Dr Ed Keogh, from the Department of Psychology, is Deputy Director for our Centre for Pain Research.
Men should take better care of themselves. We die at an earlier age than women, despite women suffering more health conditions and making greater use of health services. Life expectancy differences may be different because of biology, but we also know that men engage in riskier activities, including poorer lifestyle choices. Men are more likely to drink excessively and smoke, both of which are associated with serious health conditions and increased hospital admissions.
Most worryingly, men are more likely to commit suicide, where they are three times more likely to take this route – percentages as high as 75% in the UK and 79% in the US have been recorded.
Campaigns such as Men’s Health Week and the seasonal sprouting of facial hair in support of Movember aim to get men more involved in their health. Men are less likely to talk about their health concerns because masculinity is commonly associated with being stoic rather than emotional. But to improve our health it’s time to start talking, and acknowledging pain is a good place to start.
Pain is a signal that demands our attention – it tells us to take note and take care. It is common, yet complex in nature, and up to 19% of Europeans are reported to be in chronic pain.
Pain is associated with high levels of disability – the latest figures from the Global Burden of Disease Study group show that lower back pain is associated with the highest years lived with disability. Other types of pain also appear in the top 20, including neck pain (fourth), migraine (sixth), osteoarthritis (13th).
Pain also shows gender-related differences – women report more pain compared to men, are more likely to use analgesics and visit a pain specialist. However, this doesn’t mean men are immune from pain and related disability.
Data from the Health Survey for England in 2011 found 37% of women and 31% of men reported chronic pain, and figures from a recent US study found 21.6% of women and 16.2% of men reported persistent pain (which is frequent pain that lasts for more than three months). Both studies illustrate that men are not far behind in terms of the levels of pain they experience.
Despite the general focus on men’s health through events such as Movember, this has not yet translated to what we specifically know about men’s pain. There are clearly conditions that affect men, where pain may play a role, for example prostatitis, a prostate-related condition that can include pain. Embarrassment around such symptoms may prevent men seeking help.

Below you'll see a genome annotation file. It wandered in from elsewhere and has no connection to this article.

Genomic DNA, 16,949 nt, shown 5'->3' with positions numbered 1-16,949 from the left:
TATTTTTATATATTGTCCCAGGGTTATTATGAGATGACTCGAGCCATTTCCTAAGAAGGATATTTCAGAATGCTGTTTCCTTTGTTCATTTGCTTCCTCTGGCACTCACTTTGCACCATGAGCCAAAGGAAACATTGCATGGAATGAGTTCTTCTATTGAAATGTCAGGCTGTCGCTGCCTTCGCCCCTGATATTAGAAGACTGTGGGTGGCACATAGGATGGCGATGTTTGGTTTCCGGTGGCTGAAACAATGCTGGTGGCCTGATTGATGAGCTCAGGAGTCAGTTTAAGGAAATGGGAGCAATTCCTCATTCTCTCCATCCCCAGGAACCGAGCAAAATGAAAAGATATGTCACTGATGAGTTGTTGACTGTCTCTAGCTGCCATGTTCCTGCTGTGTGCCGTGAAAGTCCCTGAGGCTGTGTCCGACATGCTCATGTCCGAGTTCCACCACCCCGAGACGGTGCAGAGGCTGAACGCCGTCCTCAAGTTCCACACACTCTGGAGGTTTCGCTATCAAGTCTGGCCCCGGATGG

There are also differences in pain behaviour, in that women report using a wider range of coping techniques, including social support. It is less clear what men do. Reporting pain and suffering is likely to be a problem for some, especially if they believe they should be strong, and not show signs of vulnerability.
Lab studies have shown that gender-based beliefs affect pain reporting, with pain tolerance levels higher in those with a strong masculine identity. But is this effect due to reduced pain sensitivity, or an unwillingness to show pain? Pain can also affect male gender identity, especially if men feel unable to meet expectations about what it is to be male. Pain can affect sexual function, which in turn can affect gender identity and contribute to depression.
While research into men’s pain exists, it is still somewhat limited. We should build on the general interest in men’s health, and see if we can develop it in the context of pain. We still need to discover what the key mechanisms are for explaining why men and women differ in pain.
There is a general reluctance in research to look for sex and gender differences. We are trying to change this through our own studies - we are currently inviting men and women to tell us more about their pain.
There will be important similarities, but differences too, and it is here we need to find out what is specifically relevant to men and women’s pain. It would seem sensible to know whether gender differences in pain are due to a reluctance in men to seek help.
We also need to know whether there are some approaches that are better suited to help men to deal with their pain. For example, can those interested in pain management learn from the men’s health literature, and develop initiatives to help men find better ways to talk about pain? A “men’s sheds” approach, which provides a physical space for men to meet and learn new skills, can be used to reduce isolation and improve health awareness – could be one approach to take.
Ultimately, we need to look beyond the idea that pain is a sign of weakness, and ask how men can use pain to stay fit, healthy, and alive for longer. Frank and open discussions about other notions of masculinity will also drive healthier behaviour in men.
This article was originally published on The Conversation.
Read the original article.
To complete Dr Keogh's latest survey about the gendered differences in pain see https://t.co/Pf5uOpWJRV